The hardware requirements for a Half Life dedicated server are really quite low. Obviously you don't want to be running anything from the 1980s, but if you have an old computer lying around from when you recently bought a new one, it should work fine.
Currently, I'm running three servers with a 3.2 hyperthreaded single core processor, 4 GB of DDR1 RAM, and a 320 GB hard drive. I also made sure the computer had a disc drive so I could install my operating system.
Obviously, the better the hardware, the better your server will run. CPU is the most important, followed closely by RAM. Having a super good hard drive is not nearly as important. But as mentioned earlier, even lower quality hardware will run a server or two just fine, so don't go out and spend a thousand dollars for top-of-the-line equipment when all you're doing running one fun server.
I recommend using a dedicated machine to run your server, and not put it on your personal machine. It will run better and be way more convenient.
Another consideration is your internet connection - again, you don't want to be running it on a dial up connection, but if you live anywhere with a decent high speed internet, you should be able to run a server or two. cstrike-planet.com (a website that no longer exists, and instead pushes malware) made a graph listing average bandwidth requirements for a HL dedicated server:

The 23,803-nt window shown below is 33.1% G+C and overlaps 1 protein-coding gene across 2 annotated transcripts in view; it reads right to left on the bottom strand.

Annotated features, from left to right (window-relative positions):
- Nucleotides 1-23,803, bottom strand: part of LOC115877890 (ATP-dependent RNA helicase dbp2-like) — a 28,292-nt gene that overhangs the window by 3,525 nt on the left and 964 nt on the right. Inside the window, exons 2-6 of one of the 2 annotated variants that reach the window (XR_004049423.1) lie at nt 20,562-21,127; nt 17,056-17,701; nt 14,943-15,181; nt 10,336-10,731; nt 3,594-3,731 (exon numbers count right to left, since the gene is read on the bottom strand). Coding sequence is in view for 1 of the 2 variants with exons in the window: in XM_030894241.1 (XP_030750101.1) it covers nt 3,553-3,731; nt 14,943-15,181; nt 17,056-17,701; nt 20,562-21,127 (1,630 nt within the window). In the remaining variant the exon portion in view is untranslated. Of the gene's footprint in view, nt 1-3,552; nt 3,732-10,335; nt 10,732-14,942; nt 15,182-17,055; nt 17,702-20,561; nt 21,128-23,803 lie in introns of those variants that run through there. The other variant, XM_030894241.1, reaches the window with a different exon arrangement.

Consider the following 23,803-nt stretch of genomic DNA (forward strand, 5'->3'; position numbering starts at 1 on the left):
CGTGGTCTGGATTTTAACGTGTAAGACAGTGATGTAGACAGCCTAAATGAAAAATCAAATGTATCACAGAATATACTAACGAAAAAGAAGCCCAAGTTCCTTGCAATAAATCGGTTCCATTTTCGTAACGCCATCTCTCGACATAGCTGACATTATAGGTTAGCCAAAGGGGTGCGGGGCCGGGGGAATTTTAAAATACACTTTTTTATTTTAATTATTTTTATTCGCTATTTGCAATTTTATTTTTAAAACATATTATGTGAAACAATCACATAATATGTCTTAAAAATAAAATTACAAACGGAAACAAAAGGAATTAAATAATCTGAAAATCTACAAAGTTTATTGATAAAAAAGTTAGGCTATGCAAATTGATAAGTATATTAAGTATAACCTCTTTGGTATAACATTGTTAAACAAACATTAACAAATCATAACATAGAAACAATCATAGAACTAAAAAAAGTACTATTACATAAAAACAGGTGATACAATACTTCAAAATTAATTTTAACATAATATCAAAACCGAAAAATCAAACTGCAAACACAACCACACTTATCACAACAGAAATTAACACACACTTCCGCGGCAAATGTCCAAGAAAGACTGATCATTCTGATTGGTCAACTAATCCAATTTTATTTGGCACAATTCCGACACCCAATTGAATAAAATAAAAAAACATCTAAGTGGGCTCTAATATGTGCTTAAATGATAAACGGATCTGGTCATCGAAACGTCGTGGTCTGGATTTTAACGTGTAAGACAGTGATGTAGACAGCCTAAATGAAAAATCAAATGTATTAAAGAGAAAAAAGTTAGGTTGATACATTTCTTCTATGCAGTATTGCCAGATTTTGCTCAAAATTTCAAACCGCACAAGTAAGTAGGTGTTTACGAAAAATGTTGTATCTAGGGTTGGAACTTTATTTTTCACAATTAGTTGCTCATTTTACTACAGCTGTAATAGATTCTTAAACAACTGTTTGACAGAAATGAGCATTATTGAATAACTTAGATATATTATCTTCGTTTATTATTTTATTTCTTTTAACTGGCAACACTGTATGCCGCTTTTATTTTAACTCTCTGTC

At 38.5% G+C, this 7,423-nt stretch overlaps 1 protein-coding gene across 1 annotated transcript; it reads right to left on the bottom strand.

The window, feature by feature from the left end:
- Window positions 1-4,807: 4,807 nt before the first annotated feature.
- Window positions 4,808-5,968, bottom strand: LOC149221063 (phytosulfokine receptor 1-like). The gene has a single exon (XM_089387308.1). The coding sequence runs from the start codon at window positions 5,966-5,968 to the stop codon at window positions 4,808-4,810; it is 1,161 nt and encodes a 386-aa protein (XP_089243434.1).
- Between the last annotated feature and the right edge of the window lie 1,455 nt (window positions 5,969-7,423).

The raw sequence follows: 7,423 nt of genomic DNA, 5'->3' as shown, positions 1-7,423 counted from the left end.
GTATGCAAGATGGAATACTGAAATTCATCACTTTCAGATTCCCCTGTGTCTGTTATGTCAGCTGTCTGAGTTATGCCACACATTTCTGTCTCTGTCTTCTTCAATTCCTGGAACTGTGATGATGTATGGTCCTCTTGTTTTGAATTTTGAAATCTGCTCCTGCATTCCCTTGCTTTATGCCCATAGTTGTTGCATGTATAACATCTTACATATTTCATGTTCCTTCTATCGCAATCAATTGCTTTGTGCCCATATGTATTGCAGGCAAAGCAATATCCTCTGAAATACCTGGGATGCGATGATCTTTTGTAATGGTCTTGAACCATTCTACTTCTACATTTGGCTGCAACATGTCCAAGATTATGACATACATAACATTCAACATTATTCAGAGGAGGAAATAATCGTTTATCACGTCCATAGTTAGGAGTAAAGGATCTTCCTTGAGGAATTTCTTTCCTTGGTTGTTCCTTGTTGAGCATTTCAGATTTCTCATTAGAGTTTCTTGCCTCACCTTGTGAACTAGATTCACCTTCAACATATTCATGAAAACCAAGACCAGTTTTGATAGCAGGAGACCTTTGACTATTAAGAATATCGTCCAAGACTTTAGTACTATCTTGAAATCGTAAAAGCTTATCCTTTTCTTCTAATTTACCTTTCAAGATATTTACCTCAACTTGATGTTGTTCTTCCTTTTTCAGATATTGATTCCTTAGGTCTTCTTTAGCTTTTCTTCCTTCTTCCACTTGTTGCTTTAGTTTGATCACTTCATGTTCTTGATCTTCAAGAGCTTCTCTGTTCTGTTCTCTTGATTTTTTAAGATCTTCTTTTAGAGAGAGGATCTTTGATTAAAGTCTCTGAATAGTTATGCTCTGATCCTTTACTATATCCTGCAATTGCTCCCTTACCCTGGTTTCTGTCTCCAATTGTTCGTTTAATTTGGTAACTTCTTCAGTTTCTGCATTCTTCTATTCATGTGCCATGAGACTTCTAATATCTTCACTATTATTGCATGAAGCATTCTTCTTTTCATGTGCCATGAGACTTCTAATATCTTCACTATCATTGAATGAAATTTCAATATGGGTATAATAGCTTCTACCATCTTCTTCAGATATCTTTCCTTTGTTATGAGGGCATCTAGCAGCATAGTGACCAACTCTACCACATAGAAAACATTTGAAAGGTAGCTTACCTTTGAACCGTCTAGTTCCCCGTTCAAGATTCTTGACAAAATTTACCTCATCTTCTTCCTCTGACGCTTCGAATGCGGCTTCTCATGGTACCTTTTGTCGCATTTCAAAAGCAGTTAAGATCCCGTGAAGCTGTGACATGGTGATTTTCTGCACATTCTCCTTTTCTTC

For people to be able to access your server, you need to make sure you forward the correct ports on your router. PortForward.com gives a good explanation of what port forwarding is
, but basically it's this:
When your computer is connected to the internet through a home network (for example, through a router), the network assigns each computer with an "internal IP address". This is the IP address that all the other computers on the network use to identify your computer. For example, mine is 192.168.0.2, and yours is probably something very
All of these internal IP addresses connect to the internet through one "external IP address", which is generally assigned to you by your Internet Service Provider. So if I want to send some data to a computer not on the network, I send it from 192.168.0.2 to the router's "gateway IP" (the internal IP address of the router), and then from the gateway to the external IP. Once the data has made it to the external IP, it can now travel to a computer that is not part of the network.
The same sort of thing happens for data going the other direction, too. But when data gets sent to the external IP, the router needs to know where to send that data. That's basically what port forwarding does. It says "when data comes to this port, send it to this computer". So you need to tell the router that when it sends data to the typical counter strike ports that it needs to go to the server machine.
First things first: What is the internal IP address of the server machine? Logging in to my router (you can get there by typing the router's IP into the URL bar of your internet browser - in my case, I type in 192.168.0.1), I go to the section called "Attached Devices". It might not be exactly the same in your router, but it should be similar. When I do that, I see that the internal IP of the machine called "server1" is 192.168.0.5.
Now that I know that, I go to the part of my router that allows me to do port forwarding. On my router, it's called "Port Forwarding". Go to PortForward.com
and find your router. It will help you figure out exactly which parts to edit. When it says "Please enter the static IP you want to forward to", enter the internal IP you just found - in my case, 192.168.0.5.
For Counter Strike, forward:
Remember, use PortForward.com if that's confusing - it will give you a detailed walkthrough of your specific router.